Peter Strong: What can small businesses do about inflation?


Source: Unplash/Sigmund

There are some excellent economists around who can provide exceptional descriptions of inflation and what causes it and what we can do about it. But who has a week to read and try and understand economists wordy and nerdy tomes? So let me have a go.

Inflation at its worst is totally destructive. Minor inflation can be a useful thing as it tends to slow rises in both the cost of goods and wages, making the economy all very manageable. But runaway inflation is diabolical.

In Australia our inflation has been under control for some time. Those who are old enough will recall the last period of high inflation was during the 1980s, when interest rates pushed up to over 20% in some cases. If you had a mortgage or a business loan at that time, keeping up with constant rises in monthly loan repayments was very challenging indeed.

The damage of rampant inflation can be seen in the experience of other countries. In post WW1 Germany, for example, hyper-inflation destroyed that economy and the damage provided the foundations for the rise of an extreme government in the form of fascism. We have not experienced that thankfully.

Inflation is triggered by numerous things. In a world where economies are globally connected, modern inflation often occurs as a result of factors that are outside of Australia’s control. The best (worst) reasons are to do with wars and conflicts between major powers that create shortages in goods and in access to capital. The rising cost of petrol in Australia during recent months is a case in point where higher prices were created entirely as a result of worldwide concern about global oil supplies given that Russia — the second biggest oil producer in the world — had engaged in a war with Ukraine.

Other examples include weather events that create food shortages. The recent extreme weather events in eastern Australia, for example, have produced a shortage of fresh fruit and vegetables and driven fresh food prices much higher.

Then there is the impact of a global pandemic which we are still experiencing — no one has yet worked out the long-term impacts on the economy and on inflation of COVID-19. Interestingly, during the early part of the pandemic, and due to the economic responses, we experienced deflation. But that didn’t last long.

The current moderate rise in inflation in Australia is unlikely to be catastrophic, particularly if the Reserve Bank uses its powers in a timely manner to limit any substantial negative impact.

But there is only so much the Reserve Bank can do.

A more likely scenario is that wages will be forced up in response to rises in the general cost of living. Some of that will be justified, but some of it will be due to people not wanting to feel ‘left behind’ or just being greedy. This reinforces the need for those who comment on the economy to be responsible and not create false beliefs and false expectations.

There are other potential influences. Strike action by big unions, as now being demonstrated by rolling strikes by transport workers and teachers in New South Wales, will also force up the cost to the consumer and to governments, which results in increased taxes as state and territory governments respond to union intimidation. We know that ultimately, it is all of us taxpayers that have to pay more to fund these increases and thus the inflation wheel continues to go round.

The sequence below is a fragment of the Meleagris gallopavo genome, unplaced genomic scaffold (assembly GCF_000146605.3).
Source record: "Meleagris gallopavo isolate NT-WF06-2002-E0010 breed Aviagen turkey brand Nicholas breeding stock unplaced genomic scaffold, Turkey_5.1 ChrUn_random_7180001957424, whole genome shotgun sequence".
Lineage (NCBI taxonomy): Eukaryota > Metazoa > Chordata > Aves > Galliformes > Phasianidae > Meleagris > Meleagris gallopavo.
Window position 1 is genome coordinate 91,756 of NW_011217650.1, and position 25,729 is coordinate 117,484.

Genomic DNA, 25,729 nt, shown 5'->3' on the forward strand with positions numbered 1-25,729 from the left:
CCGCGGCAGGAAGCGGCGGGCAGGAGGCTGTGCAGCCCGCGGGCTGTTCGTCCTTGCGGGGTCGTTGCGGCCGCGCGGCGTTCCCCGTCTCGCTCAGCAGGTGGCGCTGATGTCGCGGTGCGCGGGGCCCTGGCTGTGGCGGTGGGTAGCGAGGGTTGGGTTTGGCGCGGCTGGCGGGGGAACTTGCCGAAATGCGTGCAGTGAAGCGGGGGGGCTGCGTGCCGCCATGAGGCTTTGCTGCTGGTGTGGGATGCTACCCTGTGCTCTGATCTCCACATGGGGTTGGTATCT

This scenario can quite quickly become a nasty spiralling cycle.

As mentioned previously, our wages and conditions are in actual fact very high globally. We need to be careful that our worry — or plain greed (found all around, not just with one or two groups) — doesn’t create an inflationary cycle that has a negative impact on our economy to the point of destroying jobs because businesses cannot afford rising wage costs.

What can a business owner do in response rising inflation?

Plan for more frequent rises in the cost of doing business is basically the message. The costs that will increase more often during inflationary periods are, well, all of them — rent, wages, transport, cost of goods, government fees, bank interest and repayments, power, petrol, machinery and so forth.

If you sell products, stay well informed about the costs of goods and raw materials that are used to make the products you sell. If products come from overseas, the monetary exchange rate is a significant risk, as exchange rates tend to be volatile during periods of high inflation. I was once caught up in dramatic fluctuations in the exchange rate between the Australian dollar and the US dollar.

This was when one of my main products was being delivered on a weekly basis while the exchange rate was dropping on a daily basis. Simply put the cost of goods was different when I ordered the product, from when I received the product and from when I paid the end-of-month statement — no fun there.

Most of all, a business needs the courage to increase its own prices during periods of high inflation — an action that doesn’t come easily to most small business owners who often believe they can hold on in the face of rising costs by reducing profit margin. Sadly, many only see the folly of not passing on significant cost increases to their customers when it is too late and either run out of cash or go broke.

The best advice is to seek information from your relevant industry association or from your accountants and certified bookkeepers.

Hopefully inflation will be managed but best to be prepared.

Talk to others, have a plan and consult experts.


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